1. Establish two-way communication.Once they’ve started driving, teens are on their way to becoming adults. At least they think so. The best way to address safety – or any concerns for that matter – is to talk openly with your teen. A Parent-Teen Driving Agreements (PTDA) can be a great resource for structuring that conversation. PTDAs outline legal and household rules as well as additional responsibilities – such as paying for gas and insurance and keeping the car clean. The document should also contain consequences for violations and conditions for driving privileges. Organizations including the Center of Disease Control and Allstate Insurance offer basic PTDAs online. The trick, however, is to treat the contract like, well, a contract. Although guidelines should comply, at minimum, with state Graduated Driver’s License (GDL), parents are encouraged to engage teens in the process of deciding rules and consequences.
2. Know the risks and set a good example.Most parents believe drunk driving is the biggest threat for teens. It’s not — teens are much more likely to text while driving (TWD). Likewise, having another teen passenger increases the new driver’s chance of accident by 50 percent. Three or more passengers increases the risk times four. If you don’t want your kid using a cell phone while driving, don’t do it yourself. Teens aren’t likely to observe safe driving practices if their parents are violating the rules. Unfortunately, parents aren’t always the best examples of self-aware driving. One way of managing this is to invite teens to “rate” the parent’s performance. It can be a tenuous practice, but teen evaluations have two benefits: They spark conversations about safe driving practices and they remind parents that their kids are watching. (See PRIDE Program)
3. Maximize Your State’s Graduated Driver’s License (GDL) Program.All states now require young drivers to matriculate through a GDL Program. This includes an intermediate phase – after passing the driver’s test – where unsupervised driving privileges are limited. Th restrictions address high-risk situations such as cell use, night time driving, and passenger transport. In New Jersey, teens must also add “new driver” decal to their car. (A state-by-state GDL list is available here) It’s estimated that GDLs have contributed 20 to 40 percent of the overall 5 percent drop in teen driving accidents. Still, parents are encouraged to treat GDLs as a minimum requirement. New drivers should be accompanied by a parent or guardian for 1,000 to 1,5000 miles — in varied conditions – before they are considered competent. Because it takes between three to five years to gain adequate exposure and muscle-memory, parents are encouraged to continue driving with their teen for two years after they’ve gained their license. The first 30 to 90 days are the most critical for accident prevention.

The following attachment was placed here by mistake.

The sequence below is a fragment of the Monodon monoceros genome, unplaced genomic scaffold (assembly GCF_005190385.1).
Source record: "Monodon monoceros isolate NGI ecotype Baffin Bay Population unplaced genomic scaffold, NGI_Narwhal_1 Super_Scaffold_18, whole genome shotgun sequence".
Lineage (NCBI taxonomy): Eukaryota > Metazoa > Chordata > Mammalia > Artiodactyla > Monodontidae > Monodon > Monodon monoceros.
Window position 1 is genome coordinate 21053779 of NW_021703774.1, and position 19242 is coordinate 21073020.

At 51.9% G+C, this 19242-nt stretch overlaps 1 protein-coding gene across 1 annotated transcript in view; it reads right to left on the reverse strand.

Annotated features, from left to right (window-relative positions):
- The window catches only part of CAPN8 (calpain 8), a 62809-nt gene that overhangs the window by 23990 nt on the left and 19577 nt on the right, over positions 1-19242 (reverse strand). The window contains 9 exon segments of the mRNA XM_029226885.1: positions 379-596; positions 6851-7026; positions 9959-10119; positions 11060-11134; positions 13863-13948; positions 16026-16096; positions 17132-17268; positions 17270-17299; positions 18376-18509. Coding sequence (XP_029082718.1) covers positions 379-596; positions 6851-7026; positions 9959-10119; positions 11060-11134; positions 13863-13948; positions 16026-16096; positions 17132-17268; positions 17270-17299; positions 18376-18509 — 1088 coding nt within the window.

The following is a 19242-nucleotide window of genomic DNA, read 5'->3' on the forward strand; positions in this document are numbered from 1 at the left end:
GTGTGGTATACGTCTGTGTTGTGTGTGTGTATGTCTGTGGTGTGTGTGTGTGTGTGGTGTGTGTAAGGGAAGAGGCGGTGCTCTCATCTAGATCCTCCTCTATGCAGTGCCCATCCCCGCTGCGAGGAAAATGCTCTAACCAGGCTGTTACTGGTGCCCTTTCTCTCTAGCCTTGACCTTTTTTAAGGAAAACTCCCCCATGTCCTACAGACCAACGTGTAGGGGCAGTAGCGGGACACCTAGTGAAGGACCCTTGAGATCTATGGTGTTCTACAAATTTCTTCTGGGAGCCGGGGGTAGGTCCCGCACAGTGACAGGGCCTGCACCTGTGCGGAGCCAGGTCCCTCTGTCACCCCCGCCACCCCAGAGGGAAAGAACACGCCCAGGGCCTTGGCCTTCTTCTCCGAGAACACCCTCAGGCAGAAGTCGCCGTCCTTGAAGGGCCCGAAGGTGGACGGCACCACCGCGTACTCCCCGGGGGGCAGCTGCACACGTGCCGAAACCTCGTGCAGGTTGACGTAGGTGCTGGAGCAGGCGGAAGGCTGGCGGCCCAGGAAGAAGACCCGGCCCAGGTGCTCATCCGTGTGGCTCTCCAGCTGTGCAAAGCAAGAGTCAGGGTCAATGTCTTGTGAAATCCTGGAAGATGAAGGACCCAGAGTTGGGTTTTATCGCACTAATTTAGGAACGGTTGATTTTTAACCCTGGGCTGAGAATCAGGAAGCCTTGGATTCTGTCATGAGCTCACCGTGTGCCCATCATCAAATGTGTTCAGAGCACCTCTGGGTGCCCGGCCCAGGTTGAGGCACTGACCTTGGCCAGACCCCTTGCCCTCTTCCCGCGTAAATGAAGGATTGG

4. Use surveillanceNo teenager wants to feel like their parents are spying on them. Still, new technologies that monitor a new driver’s behavior can be effective in promoting better practices. State Farm Insurance, in partnership with The National Highway Traffic Safety Administration (NHSTA) recently released Driver Feedback, an app that monitors and reports abrupt acceleration, deceleration and swerves – classic “choppy” driving that’s common among new drivers. When presented as a tool for improvement, Driver Feedback can be quite effective in helping teen drivers gain self-awareness. Teen Safe Driver Program, offered by American Family Insurance (AFI) installs internal car cameras at no additional charge. Professional driving coaches evaluate the footage on a confidential website that parents can access. According to AFI, teens enrolled in the program have a 70 percent decrease in risky driving behavior and 96 percent increase in seat belt use.
5. Enroll in parent/teen driving education programsOnly three states require parents to complete an educational program as part of their teen’s GDL. Yet many offer volunteer in-person and online educational programs (pediatricians are also a good resource—ask your child’s doctor what you can do to keep your teen driver safe).These opportunities are invaluable for exposing the realities of teen driving, establishing best practices, and offering support to parents. A complete list of recommended programs is available at GHSA’s Promoting Parent Involvement in Teen Driving. Image source: State Farm on Flickr, http://www.flickr.com/photos/statefarm/
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